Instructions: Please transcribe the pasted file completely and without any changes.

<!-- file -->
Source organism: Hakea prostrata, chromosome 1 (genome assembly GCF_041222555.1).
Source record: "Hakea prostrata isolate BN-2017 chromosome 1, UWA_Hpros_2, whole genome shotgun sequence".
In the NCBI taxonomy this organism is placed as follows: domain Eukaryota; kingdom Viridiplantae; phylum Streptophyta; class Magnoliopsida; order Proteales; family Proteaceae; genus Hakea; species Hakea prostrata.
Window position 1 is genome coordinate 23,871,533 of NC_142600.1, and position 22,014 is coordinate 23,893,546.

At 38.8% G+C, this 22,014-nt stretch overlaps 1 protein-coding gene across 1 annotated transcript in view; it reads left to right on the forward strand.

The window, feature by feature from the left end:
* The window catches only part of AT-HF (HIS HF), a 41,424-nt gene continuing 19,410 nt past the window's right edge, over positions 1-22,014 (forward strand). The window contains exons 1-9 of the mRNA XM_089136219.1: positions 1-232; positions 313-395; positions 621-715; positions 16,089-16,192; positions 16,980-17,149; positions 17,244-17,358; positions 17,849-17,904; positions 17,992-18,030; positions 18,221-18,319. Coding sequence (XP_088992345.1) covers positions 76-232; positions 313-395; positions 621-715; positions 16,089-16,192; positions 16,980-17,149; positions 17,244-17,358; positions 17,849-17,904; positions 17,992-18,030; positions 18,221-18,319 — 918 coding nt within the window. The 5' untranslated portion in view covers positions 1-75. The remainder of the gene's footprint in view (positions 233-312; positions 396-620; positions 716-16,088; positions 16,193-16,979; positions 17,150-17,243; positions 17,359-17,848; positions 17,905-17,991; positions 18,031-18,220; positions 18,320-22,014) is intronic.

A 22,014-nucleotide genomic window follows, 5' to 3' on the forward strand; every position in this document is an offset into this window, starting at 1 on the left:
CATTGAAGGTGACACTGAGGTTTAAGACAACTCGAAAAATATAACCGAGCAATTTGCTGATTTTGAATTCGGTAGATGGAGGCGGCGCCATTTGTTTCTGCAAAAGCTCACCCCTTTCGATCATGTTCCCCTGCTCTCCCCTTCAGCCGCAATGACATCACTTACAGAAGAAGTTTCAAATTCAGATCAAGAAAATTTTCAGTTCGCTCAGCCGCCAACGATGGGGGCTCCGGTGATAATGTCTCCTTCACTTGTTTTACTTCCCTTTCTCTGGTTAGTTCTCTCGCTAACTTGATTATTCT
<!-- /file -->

Source organism: Hakea prostrata, chromosome 1 (genome assembly GCF_041222555.1).
Source record: "Hakea prostrata isolate BN-2017 chromosome 1, UWA_Hpros_2, whole genome shotgun sequence".
In the NCBI taxonomy this organism is placed as follows: domain Eukaryota; kingdom Viridiplantae; phylum Streptophyta; class Magnoliopsida; order Proteales; family Proteaceae; genus Hakea; species Hakea prostrata.
Window position 1 is genome coordinate 23,871,533 of NC_142600.1, and position 22,014 is coordinate 23,893,546.

At 38.8% G+C, this 22,014-nt stretch overlaps 1 protein-coding gene across 1 annotated transcript in view; it reads left to right on the forward strand.

The window, feature by feature from the left end:
* The window catches only part of AT-HF (HIS HF), a 41,424-nt gene continuing 19,410 nt past the window's right edge, over positions 1-22,014 (forward strand). The window contains exons 1-9 of the mRNA XM_089136219.1: positions 1-232; positions 313-395; positions 621-715; positions 16,089-16,192; positions 16,980-17,149; positions 17,244-17,358; positions 17,849-17,904; positions 17,992-18,030; positions 18,221-18,319. Coding sequence (XP_088992345.1) covers positions 76-232; positions 313-395; positions 621-715; positions 16,089-16,192; positions 16,980-17,149; positions 17,244-17,358; positions 17,849-17,904; positions 17,992-18,030; positions 18,221-18,319 — 918 coding nt within the window. The 5' untranslated portion in view covers positions 1-75. The remainder of the gene's footprint in view (positions 233-312; positions 396-620; positions 716-16,088; positions 16,193-16,979; positions 17,150-17,243; positions 17,359-17,848; positions 17,905-17,991; positions 18,031-18,220; positions 18,320-22,014) is intronic.

A 22,014-nucleotide genomic window follows, 5' to 3' on the forward strand; every position in this document is an offset into this window, starting at 1 on the left:
CATTGAAGGTGACACTGAGGTTTAAGACAACTCGAAAAATATAACCGAGCAATTTGCTGATTTTGAATTCGGTAGATGGAGGCGGCGCCATTTGTTTCTGCAAAAGCTCACCCCTTTCGATCATGTTCCCCTGCTCTCCCCTTCAGCCGCAATGACATCACTTACAGAAGAAGTTTCAAATTCAGATCAAGAAAATTTTCAGTTCGCTCAGCCGCCAACGATGGGGGCTCCGGTGATAATGTCTCCTTCACTTGTTTTACTTCCCTTTCTCTGGTTAGTTCTCTCGCTAACTTGATTATTCT